The Corner

Health Care

“‘Medicare for All’ Isn’t Medicare”

Robert Pozen has a very informative op-ed by that title in the Wall Street Journal today, and anyone interested in the subject should read it. An excerpt:

Medicare for All differs from Medicare in fundamental ways—with much broader coverage, no cost sharing, and fewer choices of health-care plans. . . .

Medicare for All would also replace Medicare’s current method of paying fees for services to every hospital, nursing home and other institutional provider. Instead, a new federal board would set an annual budget for each provider, which would receive one lump sum for current operations and another for capital expenditures. That board would be expressly forbidden by current Medicare for All bills from using quality metrics—which would be necessary to prevent providers from skimping on quality with lump-sum payments.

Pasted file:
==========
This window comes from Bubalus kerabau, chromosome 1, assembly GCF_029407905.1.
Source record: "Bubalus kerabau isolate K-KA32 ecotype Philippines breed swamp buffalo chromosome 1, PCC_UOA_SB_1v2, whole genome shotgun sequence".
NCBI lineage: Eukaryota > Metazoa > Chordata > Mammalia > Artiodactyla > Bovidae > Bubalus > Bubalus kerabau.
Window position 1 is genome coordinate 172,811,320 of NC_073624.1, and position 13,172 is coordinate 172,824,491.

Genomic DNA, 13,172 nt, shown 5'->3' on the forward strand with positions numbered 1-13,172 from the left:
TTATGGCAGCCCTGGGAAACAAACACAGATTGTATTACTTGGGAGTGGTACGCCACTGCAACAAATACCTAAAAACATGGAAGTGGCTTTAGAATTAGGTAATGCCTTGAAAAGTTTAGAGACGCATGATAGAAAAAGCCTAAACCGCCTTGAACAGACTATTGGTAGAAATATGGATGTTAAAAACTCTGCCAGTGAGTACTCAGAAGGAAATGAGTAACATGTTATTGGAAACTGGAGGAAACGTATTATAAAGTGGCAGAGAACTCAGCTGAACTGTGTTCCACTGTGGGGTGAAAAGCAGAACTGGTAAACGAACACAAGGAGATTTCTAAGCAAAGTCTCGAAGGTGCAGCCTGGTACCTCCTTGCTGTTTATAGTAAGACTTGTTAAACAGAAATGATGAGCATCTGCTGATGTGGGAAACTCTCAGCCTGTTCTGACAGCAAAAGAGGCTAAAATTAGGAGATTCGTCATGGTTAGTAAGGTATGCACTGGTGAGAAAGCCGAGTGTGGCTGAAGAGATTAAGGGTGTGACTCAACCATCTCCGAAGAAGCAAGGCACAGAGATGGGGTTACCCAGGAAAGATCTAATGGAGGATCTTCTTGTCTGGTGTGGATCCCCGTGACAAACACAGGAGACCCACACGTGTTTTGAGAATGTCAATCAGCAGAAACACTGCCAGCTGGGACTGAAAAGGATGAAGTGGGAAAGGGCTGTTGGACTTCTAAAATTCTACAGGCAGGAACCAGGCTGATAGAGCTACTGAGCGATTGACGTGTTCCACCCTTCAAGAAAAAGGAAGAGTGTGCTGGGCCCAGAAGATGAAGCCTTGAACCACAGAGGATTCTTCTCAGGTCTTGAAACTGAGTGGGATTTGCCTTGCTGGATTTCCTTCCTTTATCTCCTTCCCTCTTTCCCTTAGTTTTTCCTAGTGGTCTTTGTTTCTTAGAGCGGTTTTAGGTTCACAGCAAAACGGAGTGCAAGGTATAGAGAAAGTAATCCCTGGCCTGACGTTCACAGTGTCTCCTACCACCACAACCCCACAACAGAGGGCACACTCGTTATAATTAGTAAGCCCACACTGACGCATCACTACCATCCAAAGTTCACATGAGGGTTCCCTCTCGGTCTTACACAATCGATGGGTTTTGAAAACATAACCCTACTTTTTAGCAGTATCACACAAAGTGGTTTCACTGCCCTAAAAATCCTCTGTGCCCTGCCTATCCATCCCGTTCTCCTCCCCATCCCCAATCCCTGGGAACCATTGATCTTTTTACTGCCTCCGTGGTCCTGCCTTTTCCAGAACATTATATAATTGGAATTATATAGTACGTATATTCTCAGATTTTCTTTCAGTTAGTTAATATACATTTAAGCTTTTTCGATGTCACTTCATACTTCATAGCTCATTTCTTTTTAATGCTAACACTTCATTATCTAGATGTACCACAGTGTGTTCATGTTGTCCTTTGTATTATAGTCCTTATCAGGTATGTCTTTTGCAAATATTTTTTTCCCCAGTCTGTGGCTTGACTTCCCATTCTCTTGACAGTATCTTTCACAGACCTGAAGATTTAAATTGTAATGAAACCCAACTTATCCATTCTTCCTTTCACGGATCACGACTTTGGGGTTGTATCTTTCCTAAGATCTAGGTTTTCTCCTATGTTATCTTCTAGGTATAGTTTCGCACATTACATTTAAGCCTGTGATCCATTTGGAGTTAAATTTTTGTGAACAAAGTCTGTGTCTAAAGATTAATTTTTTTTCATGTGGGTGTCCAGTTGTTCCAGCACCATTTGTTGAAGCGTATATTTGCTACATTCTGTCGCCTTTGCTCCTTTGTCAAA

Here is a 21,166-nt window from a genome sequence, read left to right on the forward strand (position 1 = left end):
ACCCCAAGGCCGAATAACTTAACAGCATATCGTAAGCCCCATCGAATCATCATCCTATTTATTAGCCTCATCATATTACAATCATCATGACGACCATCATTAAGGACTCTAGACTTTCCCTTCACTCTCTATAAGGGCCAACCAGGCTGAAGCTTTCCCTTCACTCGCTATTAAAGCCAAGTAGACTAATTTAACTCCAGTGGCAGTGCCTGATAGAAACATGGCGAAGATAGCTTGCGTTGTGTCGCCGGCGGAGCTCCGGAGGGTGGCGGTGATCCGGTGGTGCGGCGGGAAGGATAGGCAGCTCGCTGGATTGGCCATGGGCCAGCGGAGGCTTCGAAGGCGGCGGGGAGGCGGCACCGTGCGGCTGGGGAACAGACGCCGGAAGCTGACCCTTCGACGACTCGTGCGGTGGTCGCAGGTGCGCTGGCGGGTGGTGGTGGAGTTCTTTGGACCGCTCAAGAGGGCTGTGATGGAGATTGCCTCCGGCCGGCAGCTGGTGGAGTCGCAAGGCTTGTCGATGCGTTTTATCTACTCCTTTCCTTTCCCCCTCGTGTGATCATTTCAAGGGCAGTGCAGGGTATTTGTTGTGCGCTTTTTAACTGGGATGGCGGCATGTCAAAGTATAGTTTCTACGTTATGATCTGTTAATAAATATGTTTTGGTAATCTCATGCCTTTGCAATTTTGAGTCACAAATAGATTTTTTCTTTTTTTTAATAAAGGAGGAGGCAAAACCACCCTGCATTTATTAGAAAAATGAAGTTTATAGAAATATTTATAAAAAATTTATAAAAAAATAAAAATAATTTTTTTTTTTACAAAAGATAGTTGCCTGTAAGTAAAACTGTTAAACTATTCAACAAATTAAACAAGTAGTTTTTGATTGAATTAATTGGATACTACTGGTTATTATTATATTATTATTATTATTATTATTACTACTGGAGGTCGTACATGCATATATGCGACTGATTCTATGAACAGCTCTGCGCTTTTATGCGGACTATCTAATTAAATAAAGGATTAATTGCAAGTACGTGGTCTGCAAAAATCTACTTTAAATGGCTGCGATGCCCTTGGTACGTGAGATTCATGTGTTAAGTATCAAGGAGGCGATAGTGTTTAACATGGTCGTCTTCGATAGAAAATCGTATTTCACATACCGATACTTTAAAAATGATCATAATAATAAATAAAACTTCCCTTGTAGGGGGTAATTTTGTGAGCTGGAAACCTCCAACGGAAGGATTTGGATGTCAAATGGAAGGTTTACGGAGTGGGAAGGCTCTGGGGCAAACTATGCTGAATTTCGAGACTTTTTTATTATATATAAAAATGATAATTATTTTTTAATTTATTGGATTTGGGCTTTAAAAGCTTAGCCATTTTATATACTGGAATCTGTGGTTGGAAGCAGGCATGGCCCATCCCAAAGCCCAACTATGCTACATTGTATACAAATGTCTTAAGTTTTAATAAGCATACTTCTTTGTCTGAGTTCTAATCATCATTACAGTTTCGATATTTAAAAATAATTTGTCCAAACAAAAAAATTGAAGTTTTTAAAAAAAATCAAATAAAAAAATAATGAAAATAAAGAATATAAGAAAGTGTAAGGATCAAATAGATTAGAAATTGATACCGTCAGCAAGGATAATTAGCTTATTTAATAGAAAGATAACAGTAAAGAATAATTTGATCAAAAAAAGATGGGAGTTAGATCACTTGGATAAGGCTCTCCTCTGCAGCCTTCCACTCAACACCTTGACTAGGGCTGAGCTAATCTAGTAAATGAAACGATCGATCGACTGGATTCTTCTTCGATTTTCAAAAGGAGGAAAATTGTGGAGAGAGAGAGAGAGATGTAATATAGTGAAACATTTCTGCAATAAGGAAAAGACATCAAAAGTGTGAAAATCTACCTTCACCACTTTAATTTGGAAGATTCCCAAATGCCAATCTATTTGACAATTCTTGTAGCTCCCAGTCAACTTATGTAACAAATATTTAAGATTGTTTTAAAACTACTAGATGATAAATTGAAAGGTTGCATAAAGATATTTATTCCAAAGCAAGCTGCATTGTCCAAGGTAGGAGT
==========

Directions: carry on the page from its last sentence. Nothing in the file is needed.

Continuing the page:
All this would force a radical change in the current business models of most hospitals and other Medicare providers.

Ramesh Ponnuru is a senior editor for National Review, a columnist for Bloomberg Opinion, a visiting fellow at the American Enterprise Institute, and a senior fellow at the National Review Institute.

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